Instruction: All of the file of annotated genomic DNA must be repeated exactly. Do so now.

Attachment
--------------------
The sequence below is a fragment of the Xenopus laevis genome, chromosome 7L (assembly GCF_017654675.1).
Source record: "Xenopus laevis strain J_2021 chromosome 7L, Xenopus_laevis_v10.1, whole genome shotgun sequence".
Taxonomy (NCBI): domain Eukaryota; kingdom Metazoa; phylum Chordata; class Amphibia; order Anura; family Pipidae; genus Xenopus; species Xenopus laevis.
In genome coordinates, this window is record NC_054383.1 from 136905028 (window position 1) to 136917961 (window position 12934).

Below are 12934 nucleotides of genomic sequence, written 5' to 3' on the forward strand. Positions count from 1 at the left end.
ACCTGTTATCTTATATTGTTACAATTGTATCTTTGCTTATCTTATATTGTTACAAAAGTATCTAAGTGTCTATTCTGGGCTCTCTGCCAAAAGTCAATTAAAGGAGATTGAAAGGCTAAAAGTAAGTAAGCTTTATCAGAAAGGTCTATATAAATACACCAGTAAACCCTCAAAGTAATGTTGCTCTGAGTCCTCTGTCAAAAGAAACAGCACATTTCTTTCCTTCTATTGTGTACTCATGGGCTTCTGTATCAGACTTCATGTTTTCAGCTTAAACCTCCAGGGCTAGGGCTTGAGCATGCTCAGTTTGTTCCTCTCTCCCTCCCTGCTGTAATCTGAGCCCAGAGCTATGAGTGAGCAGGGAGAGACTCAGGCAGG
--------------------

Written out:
The sequence below is a fragment of the Xenopus laevis genome, chromosome 7L (assembly GCF_017654675.1).
Source record: "Xenopus laevis strain J_2021 chromosome 7L, Xenopus_laevis_v10.1, whole genome shotgun sequence".
Taxonomy (NCBI): domain Eukaryota; kingdom Metazoa; phylum Chordata; class Amphibia; order Anura; family Pipidae; genus Xenopus; species Xenopus laevis.
In genome coordinates, this window is record NC_054383.1 from 136905028 (window position 1) to 136917961 (window position 12934).

Below are 12934 nucleotides of genomic sequence, written 5' to 3' on the forward strand. Positions count from 1 at the left end.
ACCTGTTATCTTATATTGTTACAATTGTATCTTTGCTTATCTTATATTGTTACAAAAGTATCTAAGTGTCTATTCTGGGCTCTCTGCCAAAAGTCAATTAAAGGAGATTGAAAGGCTAAAAGTAAGTAAGCTTTATCAGAAAGGTCTATATAAATACACCAGTAAACCCTCAAAGTAATGTTGCTCTGAGTCCTCTGTCAAAAGAAACAGCACATTTCTTTCCTTCTATTGTGTACTCATGGGCTTCTGTATCAGACTTCATGTTTTCAGCTTAAACCTCCAGGGCTAGGGCTTGAGCATGCTCAGTTTGTTCCTCTCTCCCTCCCTGCTGTAATCTGAGCCCAGAGCTATGAGTGAGCAGGGAGAGACTCAGGCAGG